arithmetic there are probably about a million Platos alive right now
and a million Socrates and on and on. Whew! I bet that makes you think.
Now you might say "that's impressive, but how can we find these ideas?" But thanks to the Internet we can
find them because we are all connected. Wow.
I have to demonstrate
my credibility in this chapter so it will take some serious googling to
come up with obscure stories about the Greeks. Maybe the thing to do is
not talk about Plato and Socrates but someone really obscure like
Heraclitus because that sounds way more sophisticated and esoteric. Wikipedia says
that "he is known for his doctrine of change being central to the
universe" and if my book isn't about change I don't know what is, so
that's a great tie in right there.
Chapter 4. Why the World Was Miserable Before the Internet
This chapter is about the 20th century, before the Internet came along.
start in the 1950's. Everyone wore the same clothes and it was like the
whole world was filled with creepy borg-like automatons except without
the implants. I'm going to write the whole chapter in black and white
just to emphasize how few bright and colourful ideas there were. I
mean, there was just nothing going on.
Then there was the
1960's, which only had two ideas: peace and love. It was nice
and all, but it was pretty simple and naive when we look back at it
from our hyper-linked present.
The 1970's I think I'll
skip over, because fashions were pretty bad and computers weren't
really happening yet so I don't think there were many ideas about then. There was punk music and space travel, so that's two, but they were
pretty lame really.
No one really knows anything about the
1980's any more, but I think it's the key to the whole story. The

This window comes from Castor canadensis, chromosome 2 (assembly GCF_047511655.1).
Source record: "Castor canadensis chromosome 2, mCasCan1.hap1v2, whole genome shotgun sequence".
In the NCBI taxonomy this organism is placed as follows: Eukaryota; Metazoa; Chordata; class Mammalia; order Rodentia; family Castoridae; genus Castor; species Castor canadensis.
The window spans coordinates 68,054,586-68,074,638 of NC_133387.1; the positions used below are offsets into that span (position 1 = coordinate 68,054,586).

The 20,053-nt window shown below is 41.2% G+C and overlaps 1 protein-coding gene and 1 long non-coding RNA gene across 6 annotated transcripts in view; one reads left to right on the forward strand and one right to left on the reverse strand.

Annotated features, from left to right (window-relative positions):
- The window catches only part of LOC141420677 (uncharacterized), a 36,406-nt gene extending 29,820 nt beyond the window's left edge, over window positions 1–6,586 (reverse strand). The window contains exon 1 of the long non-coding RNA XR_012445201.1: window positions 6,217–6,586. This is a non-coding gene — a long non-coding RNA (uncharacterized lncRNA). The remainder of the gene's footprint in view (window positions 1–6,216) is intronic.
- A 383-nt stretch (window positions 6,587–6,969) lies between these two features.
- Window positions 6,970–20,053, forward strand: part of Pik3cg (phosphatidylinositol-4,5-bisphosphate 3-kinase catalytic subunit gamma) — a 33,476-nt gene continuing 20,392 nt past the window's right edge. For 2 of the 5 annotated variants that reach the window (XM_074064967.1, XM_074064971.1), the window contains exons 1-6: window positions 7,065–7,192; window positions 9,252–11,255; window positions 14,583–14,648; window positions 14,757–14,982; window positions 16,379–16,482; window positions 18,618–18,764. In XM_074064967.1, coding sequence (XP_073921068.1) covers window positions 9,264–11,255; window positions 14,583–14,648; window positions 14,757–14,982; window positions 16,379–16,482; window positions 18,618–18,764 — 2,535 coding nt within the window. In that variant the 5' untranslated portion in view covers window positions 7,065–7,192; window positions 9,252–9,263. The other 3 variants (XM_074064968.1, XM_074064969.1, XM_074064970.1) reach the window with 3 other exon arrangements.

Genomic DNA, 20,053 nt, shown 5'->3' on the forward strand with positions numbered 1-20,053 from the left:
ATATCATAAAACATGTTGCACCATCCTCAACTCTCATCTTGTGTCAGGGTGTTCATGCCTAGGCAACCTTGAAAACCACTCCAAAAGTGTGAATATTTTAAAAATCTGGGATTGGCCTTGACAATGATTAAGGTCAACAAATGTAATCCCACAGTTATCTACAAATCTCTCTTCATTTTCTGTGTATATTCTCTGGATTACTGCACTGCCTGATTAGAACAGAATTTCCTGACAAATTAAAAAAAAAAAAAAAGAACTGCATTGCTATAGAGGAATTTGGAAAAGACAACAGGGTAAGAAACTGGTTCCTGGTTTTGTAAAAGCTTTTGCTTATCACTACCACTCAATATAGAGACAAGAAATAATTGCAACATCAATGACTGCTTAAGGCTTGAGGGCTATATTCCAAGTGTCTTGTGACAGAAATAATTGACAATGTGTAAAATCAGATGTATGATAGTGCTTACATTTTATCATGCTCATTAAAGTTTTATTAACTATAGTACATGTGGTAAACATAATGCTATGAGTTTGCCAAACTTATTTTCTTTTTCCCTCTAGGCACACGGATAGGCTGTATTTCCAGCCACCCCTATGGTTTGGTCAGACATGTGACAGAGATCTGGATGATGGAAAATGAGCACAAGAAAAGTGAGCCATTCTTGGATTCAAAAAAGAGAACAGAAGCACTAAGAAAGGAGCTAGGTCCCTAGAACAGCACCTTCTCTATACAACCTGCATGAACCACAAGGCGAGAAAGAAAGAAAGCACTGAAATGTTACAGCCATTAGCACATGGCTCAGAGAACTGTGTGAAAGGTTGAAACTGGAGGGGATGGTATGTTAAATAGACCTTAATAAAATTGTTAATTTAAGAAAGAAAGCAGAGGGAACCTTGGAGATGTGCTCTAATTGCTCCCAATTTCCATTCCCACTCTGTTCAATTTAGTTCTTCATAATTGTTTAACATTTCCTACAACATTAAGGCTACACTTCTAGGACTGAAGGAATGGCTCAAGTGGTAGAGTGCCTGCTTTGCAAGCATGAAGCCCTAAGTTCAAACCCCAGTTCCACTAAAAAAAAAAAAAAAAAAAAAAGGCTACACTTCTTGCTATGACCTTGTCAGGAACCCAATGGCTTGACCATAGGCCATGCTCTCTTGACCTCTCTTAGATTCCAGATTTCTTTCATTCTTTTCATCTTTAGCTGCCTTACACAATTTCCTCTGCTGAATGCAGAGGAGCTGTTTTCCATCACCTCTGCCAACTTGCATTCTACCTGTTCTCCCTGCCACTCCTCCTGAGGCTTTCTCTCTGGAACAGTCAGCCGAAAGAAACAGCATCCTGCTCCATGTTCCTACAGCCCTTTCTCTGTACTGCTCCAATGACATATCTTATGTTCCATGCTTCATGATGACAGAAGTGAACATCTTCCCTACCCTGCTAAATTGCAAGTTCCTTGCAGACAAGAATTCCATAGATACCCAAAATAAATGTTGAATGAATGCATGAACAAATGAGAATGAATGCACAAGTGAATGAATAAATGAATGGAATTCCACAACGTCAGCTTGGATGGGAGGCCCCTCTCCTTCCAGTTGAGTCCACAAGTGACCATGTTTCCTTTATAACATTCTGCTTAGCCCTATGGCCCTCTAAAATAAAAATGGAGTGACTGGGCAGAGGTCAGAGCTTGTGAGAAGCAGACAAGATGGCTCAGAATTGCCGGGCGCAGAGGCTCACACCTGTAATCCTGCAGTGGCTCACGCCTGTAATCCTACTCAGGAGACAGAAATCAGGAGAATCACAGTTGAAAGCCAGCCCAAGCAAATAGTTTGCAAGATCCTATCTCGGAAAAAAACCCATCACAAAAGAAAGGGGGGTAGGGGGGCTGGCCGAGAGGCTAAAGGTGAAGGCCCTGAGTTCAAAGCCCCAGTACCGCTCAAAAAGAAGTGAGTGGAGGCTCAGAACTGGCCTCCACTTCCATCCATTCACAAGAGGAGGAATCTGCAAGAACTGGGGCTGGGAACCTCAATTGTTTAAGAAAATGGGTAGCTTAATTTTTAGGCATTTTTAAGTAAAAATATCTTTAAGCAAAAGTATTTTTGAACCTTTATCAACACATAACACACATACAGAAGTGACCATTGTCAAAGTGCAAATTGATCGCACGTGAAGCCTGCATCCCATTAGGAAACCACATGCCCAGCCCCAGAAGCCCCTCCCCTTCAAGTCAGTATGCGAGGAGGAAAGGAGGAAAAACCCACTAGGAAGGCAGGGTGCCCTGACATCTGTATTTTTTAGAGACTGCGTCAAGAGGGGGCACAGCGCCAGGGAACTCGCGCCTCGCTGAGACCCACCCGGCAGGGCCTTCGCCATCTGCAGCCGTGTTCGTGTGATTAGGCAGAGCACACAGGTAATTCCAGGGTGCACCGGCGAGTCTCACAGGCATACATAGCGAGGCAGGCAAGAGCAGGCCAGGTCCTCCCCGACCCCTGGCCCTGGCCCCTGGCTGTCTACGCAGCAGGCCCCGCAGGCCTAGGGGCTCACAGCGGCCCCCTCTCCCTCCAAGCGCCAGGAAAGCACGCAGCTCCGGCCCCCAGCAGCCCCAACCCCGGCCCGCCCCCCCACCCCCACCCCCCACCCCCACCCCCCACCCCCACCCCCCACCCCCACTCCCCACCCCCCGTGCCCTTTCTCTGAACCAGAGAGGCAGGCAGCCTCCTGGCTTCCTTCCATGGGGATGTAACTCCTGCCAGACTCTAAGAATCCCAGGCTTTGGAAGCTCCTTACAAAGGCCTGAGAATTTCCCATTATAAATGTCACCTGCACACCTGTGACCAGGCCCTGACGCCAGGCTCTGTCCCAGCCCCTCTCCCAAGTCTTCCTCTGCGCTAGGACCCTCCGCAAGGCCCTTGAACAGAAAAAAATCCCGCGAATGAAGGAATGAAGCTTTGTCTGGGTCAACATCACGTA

1980's were the decade of the personal computer, of the first
incarnation of Apple, of chaos theory, and of the growth of Japan which
is always good for a few paragraphs.
Then 1990s is all
globalization and stuff, so that'll be OK. And the beginnings of the
Internet, so it'll be, like, the big bang that started everything off.
I think I'll do a whole bit about the first web page because stories are so much better than boring facts and who knew
what that very first page was going to lead to? No one, that's who.
Chapter 5. The Economics of Ideas
is the chapter with some really serious thinking in it. There used to
be these things called transaction costs that prevented new
ideas getting out there. Thinks like checking the results of research or getting a research paper accepted or finding a publisher for your book, or even doing all
those complicated experiments and stuff that took just forever and never really worked out the way they should have done. It was a real pain in the neck is what I
hear – it's not surprising there were so few ideas around.
But now all those obstacles have gone and anyone can just have an
idea and publish it on the Internet and the whole world can see it.
It's like there's a Long Tail of ideas and now we can get all those
ideas in the tail and put them on the Internet when they used to just
go nowhere because of transaction costs.
I've done some
research to look at how many pages you get if you google for "idea" in
the last 24 hours, etc. Here's what I found.
||Number of ideas (millions)
|past 2 months||28|
|past 3 months||31.4|
|past 6 months||40.6|
means over 1% of all ideas ever have been had in the last 24 hours! I
mean, I know Google exaggerates the number of recent events and I'll make sure to
say that you can't really treat this as rigorous but that's still
pretty amazing. Someone should do a Ph.D. on that – there's an idea for you, for free.
Chapter 6. With Enough Eyeballs, All Ideas Are Shallow
Most people think ideas need a lot of thinking to come up with, and now we can't even read a short story without getting bored, so where are these ideas coming from? Actually there's a simple answer – open source.
A big idea is really just a whole lot of little ideas stuck together.
used to be that one person had to sit down in a garret or something and think of all these
little ideas and string them together until they got a big idea. Now
they just put their little ideas on the Internet and then other people
see them and add their own bits and before you know where you are all
those individual bits have added up to give a big idea, without anyone
having to work hard at all!
I'll talk about how many people contribute to Wikipedia and how
Facebook was a great idea so that people could talk to each other